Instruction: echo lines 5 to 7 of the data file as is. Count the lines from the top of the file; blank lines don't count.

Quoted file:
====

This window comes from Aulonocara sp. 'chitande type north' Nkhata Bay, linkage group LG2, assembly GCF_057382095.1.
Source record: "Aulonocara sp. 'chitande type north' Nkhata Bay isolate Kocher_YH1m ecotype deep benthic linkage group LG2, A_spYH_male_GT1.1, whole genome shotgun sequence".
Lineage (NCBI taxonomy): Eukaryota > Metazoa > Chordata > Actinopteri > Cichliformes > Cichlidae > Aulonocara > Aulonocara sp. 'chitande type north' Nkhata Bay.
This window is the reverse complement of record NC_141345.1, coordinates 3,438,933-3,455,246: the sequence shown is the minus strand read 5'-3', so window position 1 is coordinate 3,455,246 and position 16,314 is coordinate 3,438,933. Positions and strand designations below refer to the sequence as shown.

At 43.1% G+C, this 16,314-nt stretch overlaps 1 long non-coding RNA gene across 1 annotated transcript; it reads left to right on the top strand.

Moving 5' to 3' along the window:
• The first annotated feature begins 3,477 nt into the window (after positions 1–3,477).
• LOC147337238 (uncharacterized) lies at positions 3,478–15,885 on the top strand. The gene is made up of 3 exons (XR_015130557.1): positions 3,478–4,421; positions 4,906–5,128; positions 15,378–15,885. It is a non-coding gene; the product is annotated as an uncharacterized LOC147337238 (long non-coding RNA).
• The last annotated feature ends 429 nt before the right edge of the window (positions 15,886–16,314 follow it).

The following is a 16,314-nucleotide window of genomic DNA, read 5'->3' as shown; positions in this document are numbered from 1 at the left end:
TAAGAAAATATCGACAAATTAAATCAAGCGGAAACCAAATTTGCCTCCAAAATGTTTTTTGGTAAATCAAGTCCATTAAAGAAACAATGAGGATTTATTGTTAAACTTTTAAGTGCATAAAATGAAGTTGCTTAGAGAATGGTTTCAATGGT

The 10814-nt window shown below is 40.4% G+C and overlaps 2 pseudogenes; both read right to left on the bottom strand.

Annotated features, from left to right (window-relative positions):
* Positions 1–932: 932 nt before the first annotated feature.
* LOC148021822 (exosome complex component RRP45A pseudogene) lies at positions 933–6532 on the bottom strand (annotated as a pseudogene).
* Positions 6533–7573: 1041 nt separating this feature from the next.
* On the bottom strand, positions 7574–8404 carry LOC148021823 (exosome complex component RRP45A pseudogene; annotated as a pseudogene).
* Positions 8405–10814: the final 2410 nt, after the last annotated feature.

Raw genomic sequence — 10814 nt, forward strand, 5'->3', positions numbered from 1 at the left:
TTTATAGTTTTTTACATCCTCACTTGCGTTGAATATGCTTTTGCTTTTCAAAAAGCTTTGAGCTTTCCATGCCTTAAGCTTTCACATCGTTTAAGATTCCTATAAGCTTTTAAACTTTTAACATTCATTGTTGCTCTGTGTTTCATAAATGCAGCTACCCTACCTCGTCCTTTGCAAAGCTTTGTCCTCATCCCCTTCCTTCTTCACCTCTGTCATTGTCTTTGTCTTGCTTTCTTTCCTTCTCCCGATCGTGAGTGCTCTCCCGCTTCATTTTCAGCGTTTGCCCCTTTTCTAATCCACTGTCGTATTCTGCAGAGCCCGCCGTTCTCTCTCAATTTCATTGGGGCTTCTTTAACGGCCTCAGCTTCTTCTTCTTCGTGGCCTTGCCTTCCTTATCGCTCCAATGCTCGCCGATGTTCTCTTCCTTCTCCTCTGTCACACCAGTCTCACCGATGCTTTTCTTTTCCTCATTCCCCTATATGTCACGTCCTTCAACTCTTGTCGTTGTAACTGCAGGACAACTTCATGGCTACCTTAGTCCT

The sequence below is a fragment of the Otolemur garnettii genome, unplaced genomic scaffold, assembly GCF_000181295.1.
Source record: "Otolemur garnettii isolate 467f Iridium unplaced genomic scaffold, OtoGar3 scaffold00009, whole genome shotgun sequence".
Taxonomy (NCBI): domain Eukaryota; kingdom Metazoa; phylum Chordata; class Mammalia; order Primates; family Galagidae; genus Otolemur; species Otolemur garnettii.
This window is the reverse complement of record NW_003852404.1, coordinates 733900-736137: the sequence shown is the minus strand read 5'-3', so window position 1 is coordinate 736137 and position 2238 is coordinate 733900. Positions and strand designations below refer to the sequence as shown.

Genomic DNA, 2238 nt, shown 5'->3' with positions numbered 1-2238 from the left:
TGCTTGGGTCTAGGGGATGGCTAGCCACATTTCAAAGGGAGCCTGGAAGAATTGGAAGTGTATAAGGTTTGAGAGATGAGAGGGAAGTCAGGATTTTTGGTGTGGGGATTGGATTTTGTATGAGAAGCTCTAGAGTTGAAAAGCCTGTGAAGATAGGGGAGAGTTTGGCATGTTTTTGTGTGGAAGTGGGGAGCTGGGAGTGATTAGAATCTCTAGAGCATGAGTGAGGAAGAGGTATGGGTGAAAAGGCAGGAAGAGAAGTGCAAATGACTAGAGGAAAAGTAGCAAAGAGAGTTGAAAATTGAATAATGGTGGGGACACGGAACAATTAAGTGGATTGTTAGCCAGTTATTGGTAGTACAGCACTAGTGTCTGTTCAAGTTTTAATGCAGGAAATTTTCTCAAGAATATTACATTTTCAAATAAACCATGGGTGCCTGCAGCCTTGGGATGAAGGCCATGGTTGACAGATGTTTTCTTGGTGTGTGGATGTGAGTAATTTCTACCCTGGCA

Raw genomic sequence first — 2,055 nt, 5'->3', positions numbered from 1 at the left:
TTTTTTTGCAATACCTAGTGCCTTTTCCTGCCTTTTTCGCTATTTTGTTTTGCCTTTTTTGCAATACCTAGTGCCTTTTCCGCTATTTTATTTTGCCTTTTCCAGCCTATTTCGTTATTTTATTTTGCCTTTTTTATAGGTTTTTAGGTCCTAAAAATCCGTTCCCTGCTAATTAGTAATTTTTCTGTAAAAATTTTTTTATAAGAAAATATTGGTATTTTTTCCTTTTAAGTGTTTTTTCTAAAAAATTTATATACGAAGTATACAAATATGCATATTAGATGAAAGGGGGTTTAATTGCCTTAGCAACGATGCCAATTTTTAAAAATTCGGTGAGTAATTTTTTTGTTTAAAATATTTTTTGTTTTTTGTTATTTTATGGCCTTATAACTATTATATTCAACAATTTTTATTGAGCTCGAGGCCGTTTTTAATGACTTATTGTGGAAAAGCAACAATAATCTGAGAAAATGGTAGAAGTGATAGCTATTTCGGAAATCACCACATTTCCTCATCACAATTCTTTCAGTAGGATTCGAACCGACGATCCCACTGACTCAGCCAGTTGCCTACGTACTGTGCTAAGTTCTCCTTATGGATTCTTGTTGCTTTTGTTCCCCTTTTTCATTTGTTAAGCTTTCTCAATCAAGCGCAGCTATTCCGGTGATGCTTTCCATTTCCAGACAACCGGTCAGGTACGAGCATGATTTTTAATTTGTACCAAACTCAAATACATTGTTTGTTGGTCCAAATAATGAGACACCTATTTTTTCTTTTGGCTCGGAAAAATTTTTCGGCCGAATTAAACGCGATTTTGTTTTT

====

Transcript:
At 43.1% G+C, this 16,314-nt stretch overlaps 1 long non-coding RNA gene across 1 annotated transcript; it reads left to right on the top strand.

Moving 5' to 3' along the window:
• The first annotated feature begins 3,477 nt into the window (after positions 1–3,477).